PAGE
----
VD: “No, I agree, I agree it needs to be improved, in fact, that was the very point that – I’m impressed that you landed on it so quickly, because that was the very point that I was concerned about, was, how many mutations can be simultaneously fixing at the same time? And so that’s the obvious next question, but let’s just go through this so that I can demonstrate where the central issue’s going to be.

Again, I’m not claiming that I can prove anything, tonight. I don’t have the necessary information about biology and genetics to do that, but what we can do is at least point to where the mathematical model has to be improved, because this will – could be – very significant in that regard.

I think that the 1,600 generations per mutation for mammals is excessive, because I don’t think that the bacteria is necessarily relevant. You know, if you start thinking what we’re actually talking about, we’re talking about how quickly does the entire population change? And there are two different ways we can look at that. One of them is, if we look at some laboratory studies of yeast, which is a little bit more complicated than the bacteria.

Another way, and this is something that I developed to maximize speed of population change, is what I call the minimum viable population. So, if you simply look at what the minimum viable population is, and how quickly a minimum viable population can completely change over at the basis of the fastest observed reproduction advantage, which is about 1.7 so a 70% advantage.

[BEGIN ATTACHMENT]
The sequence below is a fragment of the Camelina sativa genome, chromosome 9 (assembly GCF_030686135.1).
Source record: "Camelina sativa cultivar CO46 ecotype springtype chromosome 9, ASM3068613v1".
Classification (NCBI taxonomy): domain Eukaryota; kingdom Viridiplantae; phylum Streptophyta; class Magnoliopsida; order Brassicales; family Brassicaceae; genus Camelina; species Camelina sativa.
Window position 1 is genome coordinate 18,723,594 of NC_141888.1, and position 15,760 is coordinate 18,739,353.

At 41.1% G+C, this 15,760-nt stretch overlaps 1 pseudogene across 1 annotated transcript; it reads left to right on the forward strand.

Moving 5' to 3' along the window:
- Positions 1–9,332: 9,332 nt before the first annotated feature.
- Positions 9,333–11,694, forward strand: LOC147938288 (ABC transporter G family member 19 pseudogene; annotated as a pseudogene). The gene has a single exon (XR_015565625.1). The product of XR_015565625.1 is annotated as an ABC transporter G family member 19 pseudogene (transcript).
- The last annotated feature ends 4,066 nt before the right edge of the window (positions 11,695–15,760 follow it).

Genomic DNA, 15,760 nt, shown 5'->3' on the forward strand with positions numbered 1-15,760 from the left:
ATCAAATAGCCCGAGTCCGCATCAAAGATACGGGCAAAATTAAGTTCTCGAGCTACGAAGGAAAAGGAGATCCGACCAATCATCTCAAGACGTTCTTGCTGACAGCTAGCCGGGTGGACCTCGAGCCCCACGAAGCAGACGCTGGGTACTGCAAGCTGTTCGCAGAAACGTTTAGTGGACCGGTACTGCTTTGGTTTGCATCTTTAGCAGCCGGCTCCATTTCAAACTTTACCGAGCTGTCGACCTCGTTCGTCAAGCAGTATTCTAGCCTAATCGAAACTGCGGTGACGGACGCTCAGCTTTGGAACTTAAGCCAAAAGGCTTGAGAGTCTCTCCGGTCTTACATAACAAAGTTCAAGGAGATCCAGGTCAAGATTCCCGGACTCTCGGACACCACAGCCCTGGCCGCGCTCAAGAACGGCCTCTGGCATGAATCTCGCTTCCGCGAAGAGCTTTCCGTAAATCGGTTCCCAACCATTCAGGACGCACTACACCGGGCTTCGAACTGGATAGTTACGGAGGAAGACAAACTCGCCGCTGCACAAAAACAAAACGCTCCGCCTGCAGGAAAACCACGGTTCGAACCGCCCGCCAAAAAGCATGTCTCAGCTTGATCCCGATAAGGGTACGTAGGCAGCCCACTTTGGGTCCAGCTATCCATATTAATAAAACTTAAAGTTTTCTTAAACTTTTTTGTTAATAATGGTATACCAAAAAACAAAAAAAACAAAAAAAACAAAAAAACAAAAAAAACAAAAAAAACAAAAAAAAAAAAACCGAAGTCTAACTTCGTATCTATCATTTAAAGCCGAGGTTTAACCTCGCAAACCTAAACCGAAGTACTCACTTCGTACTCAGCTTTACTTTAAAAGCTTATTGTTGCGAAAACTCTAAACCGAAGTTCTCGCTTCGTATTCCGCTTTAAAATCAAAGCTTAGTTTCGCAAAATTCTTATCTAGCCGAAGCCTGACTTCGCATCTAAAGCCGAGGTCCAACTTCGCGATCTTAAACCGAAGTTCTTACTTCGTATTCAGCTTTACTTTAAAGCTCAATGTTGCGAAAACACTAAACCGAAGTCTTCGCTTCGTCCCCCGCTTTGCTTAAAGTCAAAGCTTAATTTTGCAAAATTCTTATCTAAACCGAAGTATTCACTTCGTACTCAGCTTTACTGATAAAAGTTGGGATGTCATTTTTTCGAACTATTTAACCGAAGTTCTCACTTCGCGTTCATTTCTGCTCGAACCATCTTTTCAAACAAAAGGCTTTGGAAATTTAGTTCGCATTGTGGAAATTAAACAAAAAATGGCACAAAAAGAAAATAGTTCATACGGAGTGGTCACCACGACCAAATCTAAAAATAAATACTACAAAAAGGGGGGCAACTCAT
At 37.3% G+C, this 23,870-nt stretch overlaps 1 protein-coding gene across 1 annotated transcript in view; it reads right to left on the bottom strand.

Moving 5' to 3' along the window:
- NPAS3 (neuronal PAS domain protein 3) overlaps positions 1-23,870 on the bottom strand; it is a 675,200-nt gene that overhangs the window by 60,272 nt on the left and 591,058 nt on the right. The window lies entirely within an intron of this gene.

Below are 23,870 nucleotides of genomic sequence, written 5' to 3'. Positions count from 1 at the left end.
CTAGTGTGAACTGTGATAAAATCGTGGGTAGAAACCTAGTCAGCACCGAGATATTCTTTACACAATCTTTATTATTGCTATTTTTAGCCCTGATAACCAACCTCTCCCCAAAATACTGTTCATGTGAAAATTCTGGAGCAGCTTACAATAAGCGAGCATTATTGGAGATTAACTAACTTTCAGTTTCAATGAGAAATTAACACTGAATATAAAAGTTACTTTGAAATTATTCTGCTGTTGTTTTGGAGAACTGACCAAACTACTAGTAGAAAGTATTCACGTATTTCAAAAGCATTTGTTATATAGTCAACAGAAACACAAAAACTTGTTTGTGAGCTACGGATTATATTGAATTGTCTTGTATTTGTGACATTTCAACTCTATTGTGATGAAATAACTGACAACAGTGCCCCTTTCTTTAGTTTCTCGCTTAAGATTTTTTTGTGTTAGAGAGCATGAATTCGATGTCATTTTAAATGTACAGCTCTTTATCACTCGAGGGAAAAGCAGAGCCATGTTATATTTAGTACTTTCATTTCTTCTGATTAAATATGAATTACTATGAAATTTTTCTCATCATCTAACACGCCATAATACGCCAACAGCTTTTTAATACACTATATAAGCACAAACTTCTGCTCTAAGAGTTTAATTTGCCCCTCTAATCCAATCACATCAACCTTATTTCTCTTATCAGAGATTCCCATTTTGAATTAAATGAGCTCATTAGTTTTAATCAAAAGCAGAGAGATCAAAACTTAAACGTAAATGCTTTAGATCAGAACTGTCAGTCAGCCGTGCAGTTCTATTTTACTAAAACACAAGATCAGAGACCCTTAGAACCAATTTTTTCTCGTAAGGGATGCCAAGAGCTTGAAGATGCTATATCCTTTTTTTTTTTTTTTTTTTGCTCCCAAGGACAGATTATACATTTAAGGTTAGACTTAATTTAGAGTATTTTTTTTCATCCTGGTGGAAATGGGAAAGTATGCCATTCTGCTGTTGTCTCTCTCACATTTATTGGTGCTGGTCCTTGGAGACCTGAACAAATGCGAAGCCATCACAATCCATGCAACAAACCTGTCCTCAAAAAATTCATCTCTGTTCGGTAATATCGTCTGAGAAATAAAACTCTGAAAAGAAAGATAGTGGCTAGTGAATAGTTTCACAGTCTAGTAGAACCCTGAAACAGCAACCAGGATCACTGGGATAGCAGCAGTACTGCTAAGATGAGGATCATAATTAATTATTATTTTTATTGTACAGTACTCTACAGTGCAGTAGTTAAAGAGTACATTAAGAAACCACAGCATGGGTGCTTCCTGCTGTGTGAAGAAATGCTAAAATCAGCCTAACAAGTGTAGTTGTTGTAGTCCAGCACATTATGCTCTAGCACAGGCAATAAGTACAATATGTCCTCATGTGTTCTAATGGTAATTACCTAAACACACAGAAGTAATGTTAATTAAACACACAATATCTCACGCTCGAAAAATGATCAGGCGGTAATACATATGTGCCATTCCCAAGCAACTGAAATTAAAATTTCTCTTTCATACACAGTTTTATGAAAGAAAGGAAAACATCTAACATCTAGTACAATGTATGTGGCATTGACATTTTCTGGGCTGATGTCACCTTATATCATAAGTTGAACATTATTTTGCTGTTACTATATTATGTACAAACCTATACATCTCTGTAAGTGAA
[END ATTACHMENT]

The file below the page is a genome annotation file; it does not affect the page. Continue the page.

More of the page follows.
If you look at it from the yeast perspective, it gets better. 200 million years, 4.3 years per generation, but only seventy-five generations to fix a mutation. That’s the speed that they’ve observed with the yeast. That means that it’s only 323 years for a mutation to be fixed, which allows for 620,155 mutations, and it gets even better for the Theory of Natural Selection if you look at the minimum viable population, because that would allow for a complete transformation of the population and fixation within 15.7 generations, which is extremely fast. Scientists usually consider 50-100 generations to be very fast. Fifteen is practically at your catastrophic level speed of three generations, and that would allow for 2.962 fixed mutations in between the first mammal and man.

Now obviously, that’s not enough, and this is where it starts to get a little bit negative, or actually considerably negative for the natural selection idea, or even other gene-mutation ideas, because there are a broad range of estimates for the time between the CHLCA which is the Chimp/Human Last Common Ancestor. I’m going to read the – it was kind of amusing to me – I’m going to read the different estimates.

The first estimate was 25 million years, then in the 70s protein studies reduced that to 8 million years. A comparison to orangutans and gibbons dropped it to 5 million years, The Molecular Clock reduced it to 4 million years, then a 1998 study increased it to 13 million years, a 2009 study dropped it to 7 million years, and the current estimate is a study by somebody named Morgiani, which is a genetic-based one, and it estimates 6-12 million years. So I just split the difference and said nine.

So now if we look at primates, we take the oldest period there, 25 million years, the primate generations are 20 years according to that same mammal study. If we use the fast, minimum viable population rate of 15.7 generations per fixed mutation, that leads 314 years per fixed mutation, and allows for 79,618 mutations. If we go to the other extreme, the most disadvantaged one that we can use based on these numbers, we have 4 million years from the last common ancestor, 20 years per generation, 1,600 generations per fixed mutation, 32,000 years per mutation, and that would leave room for only 125 mutations between the CHLCA and today.

Now obviously, if those final numbers are to be considered legitimate, then the Theory of Evolution by Natural Selection cannot possibly be true. But what I think is interesting is that this shows you how many – if TENS is to remain viable, this shows you how many mutations have to be happening either simultaneously or so fast that we should be able to observe them more easily than we do.